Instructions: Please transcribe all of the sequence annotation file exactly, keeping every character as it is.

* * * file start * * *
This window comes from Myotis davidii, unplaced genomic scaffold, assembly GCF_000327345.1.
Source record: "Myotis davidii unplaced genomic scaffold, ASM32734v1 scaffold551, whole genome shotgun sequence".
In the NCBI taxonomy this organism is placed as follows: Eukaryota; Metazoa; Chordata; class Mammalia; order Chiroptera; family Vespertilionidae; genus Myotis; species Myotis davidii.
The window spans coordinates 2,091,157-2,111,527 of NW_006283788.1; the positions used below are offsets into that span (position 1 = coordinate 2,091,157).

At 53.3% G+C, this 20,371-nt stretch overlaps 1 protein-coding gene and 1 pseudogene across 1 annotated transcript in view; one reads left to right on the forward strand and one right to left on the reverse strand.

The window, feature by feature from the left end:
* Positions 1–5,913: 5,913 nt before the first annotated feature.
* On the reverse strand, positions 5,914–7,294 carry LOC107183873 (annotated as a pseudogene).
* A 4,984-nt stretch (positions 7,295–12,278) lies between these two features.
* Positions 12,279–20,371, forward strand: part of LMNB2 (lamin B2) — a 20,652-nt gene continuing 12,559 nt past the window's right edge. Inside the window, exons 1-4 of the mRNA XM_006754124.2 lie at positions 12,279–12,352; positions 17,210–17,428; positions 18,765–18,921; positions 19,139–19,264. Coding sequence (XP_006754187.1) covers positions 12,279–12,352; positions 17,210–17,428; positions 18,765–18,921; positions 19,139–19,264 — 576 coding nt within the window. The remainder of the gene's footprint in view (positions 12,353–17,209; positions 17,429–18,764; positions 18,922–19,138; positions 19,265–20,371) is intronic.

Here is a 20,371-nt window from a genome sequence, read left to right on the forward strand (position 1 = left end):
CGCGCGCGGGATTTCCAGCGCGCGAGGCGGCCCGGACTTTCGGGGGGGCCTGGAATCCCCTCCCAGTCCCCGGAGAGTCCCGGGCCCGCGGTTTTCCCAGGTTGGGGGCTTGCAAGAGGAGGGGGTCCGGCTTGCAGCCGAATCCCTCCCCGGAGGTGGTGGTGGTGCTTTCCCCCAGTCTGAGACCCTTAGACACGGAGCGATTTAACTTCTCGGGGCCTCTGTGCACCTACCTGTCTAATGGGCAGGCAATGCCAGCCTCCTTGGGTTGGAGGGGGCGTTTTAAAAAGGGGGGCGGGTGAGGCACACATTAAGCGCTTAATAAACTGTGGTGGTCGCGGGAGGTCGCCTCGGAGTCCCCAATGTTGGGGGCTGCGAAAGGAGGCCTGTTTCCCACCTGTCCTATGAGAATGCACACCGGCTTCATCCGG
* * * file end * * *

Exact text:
This window comes from Myotis davidii, unplaced genomic scaffold, assembly GCF_000327345.1.
Source record: "Myotis davidii unplaced genomic scaffold, ASM32734v1 scaffold551, whole genome shotgun sequence".
In the NCBI taxonomy this organism is placed as follows: Eukaryota; Metazoa; Chordata; class Mammalia; order Chiroptera; family Vespertilionidae; genus Myotis; species Myotis davidii.
The window spans coordinates 2,091,157-2,111,527 of NW_006283788.1; the positions used below are offsets into that span (position 1 = coordinate 2,091,157).

At 53.3% G+C, this 20,371-nt stretch overlaps 1 protein-coding gene and 1 pseudogene across 1 annotated transcript in view; one reads left to right on the forward strand and one right to left on the reverse strand.

The window, feature by feature from the left end:
* Positions 1–5,913: 5,913 nt before the first annotated feature.
* On the reverse strand, positions 5,914–7,294 carry LOC107183873 (annotated as a pseudogene).
* A 4,984-nt stretch (positions 7,295–12,278) lies between these two features.
* Positions 12,279–20,371, forward strand: part of LMNB2 (lamin B2) — a 20,652-nt gene continuing 12,559 nt past the window's right edge. Inside the window, exons 1-4 of the mRNA XM_006754124.2 lie at positions 12,279–12,352; positions 17,210–17,428; positions 18,765–18,921; positions 19,139–19,264. Coding sequence (XP_006754187.1) covers positions 12,279–12,352; positions 17,210–17,428; positions 18,765–18,921; positions 19,139–19,264 — 576 coding nt within the window. The remainder of the gene's footprint in view (positions 12,353–17,209; positions 17,429–18,764; positions 18,922–19,138; positions 19,265–20,371) is intronic.

Here is a 20,371-nt window from a genome sequence, read left to right on the forward strand (position 1 = left end):
CGCGCGCGGGATTTCCAGCGCGCGAGGCGGCCCGGACTTTCGGGGGGGCCTGGAATCCCCTCCCAGTCCCCGGAGAGTCCCGGGCCCGCGGTTTTCCCAGGTTGGGGGCTTGCAAGAGGAGGGGGTCCGGCTTGCAGCCGAATCCCTCCCCGGAGGTGGTGGTGGTGCTTTCCCCCAGTCTGAGACCCTTAGACACGGAGCGATTTAACTTCTCGGGGCCTCTGTGCACCTACCTGTCTAATGGGCAGGCAATGCCAGCCTCCTTGGGTTGGAGGGGGCGTTTTAAAAAGGGGGGCGGGTGAGGCACACATTAAGCGCTTAATAAACTGTGGTGGTCGCGGGAGGTCGCCTCGGAGTCCCCAATGTTGGGGGCTGCGAAAGGAGGCCTGTTTCCCACCTGTCCTATGAGAATGCACACCGGCTTCATCCGG